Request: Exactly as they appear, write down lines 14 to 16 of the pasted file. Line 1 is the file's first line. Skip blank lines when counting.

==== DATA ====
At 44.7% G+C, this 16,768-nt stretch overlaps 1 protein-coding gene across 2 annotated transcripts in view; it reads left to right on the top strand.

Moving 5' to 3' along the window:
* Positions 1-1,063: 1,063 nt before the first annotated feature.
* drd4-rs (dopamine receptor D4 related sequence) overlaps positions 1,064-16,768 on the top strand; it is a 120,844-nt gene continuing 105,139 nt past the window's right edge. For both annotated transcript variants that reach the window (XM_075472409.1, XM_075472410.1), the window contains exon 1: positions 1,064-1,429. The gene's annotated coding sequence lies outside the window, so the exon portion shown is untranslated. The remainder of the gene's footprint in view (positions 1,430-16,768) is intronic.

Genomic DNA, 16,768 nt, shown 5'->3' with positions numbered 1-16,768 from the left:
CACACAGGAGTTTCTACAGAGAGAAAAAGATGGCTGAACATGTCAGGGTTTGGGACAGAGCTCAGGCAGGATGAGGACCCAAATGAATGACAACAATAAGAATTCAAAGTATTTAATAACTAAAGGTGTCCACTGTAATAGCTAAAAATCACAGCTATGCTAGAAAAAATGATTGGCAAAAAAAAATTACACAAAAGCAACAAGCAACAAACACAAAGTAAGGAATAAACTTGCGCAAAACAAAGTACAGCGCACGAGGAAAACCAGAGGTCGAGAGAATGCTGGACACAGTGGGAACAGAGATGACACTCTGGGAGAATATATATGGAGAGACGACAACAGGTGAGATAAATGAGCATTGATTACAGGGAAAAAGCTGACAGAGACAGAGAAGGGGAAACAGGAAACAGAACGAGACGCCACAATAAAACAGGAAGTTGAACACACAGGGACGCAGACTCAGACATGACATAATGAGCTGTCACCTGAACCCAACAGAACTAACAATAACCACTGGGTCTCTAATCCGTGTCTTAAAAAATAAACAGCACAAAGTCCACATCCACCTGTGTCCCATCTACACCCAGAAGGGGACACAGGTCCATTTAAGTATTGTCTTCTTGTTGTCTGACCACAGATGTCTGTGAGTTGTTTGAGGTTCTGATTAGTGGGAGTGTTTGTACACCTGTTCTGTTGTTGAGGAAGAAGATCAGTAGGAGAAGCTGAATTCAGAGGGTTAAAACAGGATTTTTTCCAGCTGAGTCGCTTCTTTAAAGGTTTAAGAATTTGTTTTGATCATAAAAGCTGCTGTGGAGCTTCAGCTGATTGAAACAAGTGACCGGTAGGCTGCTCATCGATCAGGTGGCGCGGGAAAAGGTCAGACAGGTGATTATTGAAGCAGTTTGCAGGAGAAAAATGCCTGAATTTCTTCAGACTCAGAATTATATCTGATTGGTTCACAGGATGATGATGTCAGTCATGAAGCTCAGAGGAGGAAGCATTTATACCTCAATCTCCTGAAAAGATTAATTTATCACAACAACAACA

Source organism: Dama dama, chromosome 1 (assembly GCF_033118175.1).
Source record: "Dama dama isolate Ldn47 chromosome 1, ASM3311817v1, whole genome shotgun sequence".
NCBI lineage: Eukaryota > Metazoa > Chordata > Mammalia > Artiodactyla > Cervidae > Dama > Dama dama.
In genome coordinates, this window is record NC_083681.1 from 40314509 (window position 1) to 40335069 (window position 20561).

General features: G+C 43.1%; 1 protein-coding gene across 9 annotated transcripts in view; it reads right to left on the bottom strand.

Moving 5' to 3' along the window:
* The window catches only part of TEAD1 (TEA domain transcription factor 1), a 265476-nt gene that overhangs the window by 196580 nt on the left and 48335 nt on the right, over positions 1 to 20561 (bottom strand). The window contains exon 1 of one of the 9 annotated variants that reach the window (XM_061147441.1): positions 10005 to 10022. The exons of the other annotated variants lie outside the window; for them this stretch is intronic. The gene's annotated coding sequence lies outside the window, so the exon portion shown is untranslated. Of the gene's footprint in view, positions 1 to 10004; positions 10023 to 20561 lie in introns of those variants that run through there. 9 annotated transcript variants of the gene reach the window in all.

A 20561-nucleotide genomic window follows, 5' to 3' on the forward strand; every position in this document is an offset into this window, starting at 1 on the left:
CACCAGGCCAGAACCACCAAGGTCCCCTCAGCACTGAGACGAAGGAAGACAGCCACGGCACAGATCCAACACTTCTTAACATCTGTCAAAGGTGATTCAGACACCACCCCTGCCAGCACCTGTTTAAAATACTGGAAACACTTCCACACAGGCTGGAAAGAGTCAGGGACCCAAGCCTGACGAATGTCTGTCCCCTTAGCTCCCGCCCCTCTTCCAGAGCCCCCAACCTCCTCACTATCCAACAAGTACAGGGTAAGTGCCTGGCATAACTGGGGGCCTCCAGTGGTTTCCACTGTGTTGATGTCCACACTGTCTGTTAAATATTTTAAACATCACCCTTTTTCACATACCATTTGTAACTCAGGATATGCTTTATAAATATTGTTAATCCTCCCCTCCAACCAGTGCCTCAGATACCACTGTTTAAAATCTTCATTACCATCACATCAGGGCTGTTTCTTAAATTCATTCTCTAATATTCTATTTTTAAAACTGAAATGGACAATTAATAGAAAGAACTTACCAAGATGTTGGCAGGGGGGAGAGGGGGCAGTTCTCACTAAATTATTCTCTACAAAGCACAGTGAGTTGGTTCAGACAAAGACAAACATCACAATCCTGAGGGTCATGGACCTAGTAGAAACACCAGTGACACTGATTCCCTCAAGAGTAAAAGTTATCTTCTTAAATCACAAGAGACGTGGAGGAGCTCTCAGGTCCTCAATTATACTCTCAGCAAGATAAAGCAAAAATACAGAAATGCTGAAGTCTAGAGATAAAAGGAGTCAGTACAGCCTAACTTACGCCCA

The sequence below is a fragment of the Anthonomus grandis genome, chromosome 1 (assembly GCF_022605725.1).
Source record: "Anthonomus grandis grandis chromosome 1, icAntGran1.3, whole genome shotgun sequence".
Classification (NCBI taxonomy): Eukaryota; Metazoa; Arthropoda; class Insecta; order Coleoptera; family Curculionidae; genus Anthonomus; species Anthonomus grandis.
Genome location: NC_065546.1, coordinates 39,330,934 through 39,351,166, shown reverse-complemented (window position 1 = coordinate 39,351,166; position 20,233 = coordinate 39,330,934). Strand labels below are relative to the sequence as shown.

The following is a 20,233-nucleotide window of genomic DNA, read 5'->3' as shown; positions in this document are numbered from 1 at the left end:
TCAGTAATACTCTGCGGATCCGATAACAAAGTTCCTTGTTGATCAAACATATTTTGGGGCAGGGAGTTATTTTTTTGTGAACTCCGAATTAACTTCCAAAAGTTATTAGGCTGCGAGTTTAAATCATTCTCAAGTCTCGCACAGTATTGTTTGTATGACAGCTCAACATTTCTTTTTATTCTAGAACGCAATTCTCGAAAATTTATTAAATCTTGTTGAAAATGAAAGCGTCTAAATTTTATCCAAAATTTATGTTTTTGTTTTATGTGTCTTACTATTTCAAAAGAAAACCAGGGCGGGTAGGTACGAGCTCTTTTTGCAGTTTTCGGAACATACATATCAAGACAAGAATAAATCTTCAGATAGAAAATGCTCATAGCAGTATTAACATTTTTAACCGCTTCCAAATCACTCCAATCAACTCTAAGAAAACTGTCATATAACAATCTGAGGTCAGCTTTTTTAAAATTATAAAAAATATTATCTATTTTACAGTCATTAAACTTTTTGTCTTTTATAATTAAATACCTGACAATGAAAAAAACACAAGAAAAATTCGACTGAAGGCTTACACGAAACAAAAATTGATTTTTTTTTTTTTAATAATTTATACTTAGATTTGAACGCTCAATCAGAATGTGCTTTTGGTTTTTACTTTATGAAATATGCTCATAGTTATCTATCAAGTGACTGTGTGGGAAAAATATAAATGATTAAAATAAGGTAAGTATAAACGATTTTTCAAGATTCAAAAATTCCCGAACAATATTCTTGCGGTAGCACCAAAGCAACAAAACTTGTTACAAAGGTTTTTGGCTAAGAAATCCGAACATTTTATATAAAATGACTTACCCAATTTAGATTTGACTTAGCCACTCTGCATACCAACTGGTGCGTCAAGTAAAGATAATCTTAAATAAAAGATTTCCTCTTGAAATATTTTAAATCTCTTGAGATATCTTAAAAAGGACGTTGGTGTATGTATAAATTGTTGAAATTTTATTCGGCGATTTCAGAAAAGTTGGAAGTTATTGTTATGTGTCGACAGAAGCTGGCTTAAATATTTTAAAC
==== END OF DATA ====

A 20561-nucleotide genomic window follows, 5' to 3' on the forward strand; every position in this document is an offset into this window, starting at 1 on the left:
CACCAGGCCAGAACCACCAAGGTCCCCTCAGCACTGAGACGAAGGAAGACAGCCACGGCACAGATCCAACACTTCTTAACATCTGTCAAAGGTGATTCAGACACCACCCCTGCCAGCACCTGTTTAAAATACTGGAAACACTTCCACACAGGCTGGAAAGAGTCAGGGACCCAAGCCTGACGAATGTCTGTCCCCTTAGCTCCCGCCCCTCTTCCAGAGCCCCCAACCTCCTCACTATCCAACAAGTACAGGGTAAGTGCCTGGCATAACTGGGGGCCTCCAGTGGTTTCCACTGTGTTGATGTCCACACTGTCTGTTAAATATTTTAAACATCACCCTTTTTCACATACCATTTGTAACTCAGGATATGCTTTATAAATATTGTTAATCCTCCCCTCCAACCAGTGCCTCAGATACCACTGTTTAAAATCTTCATTACCATCACATCAGGGCTGTTTCTTAAATTCATTCTCTAATATTCTATTTTTAAAACTGAAATGGACAATTAATAGAAAGAACTTACCAAGATGTTGGCAGGGGGGAGAGGGGGCAGTTCTCACTAAATTATTCTCTACAAAGCACAGTGAGTTGGTTCAGACAAAGACAAACATCACAATCCTGAGGGTCATGGACCTAGTAGAAACACCAGTGACACTGATTCCCTCAAGAGTAAAAGTTATCTTCTTAAATCACAAGAGACGTGGAGGAGCTCTCAGGTCCTCAATTATACTCTCAGCAAGATAAAGCAAAAATACAGAAATGCTGAAGTCTAGAGATAAAAGGAGTCAGTACAGCCTAACTTACGCCCA

The sequence below is a fragment of the Anthonomus grandis genome, chromosome 1 (assembly GCF_022605725.1).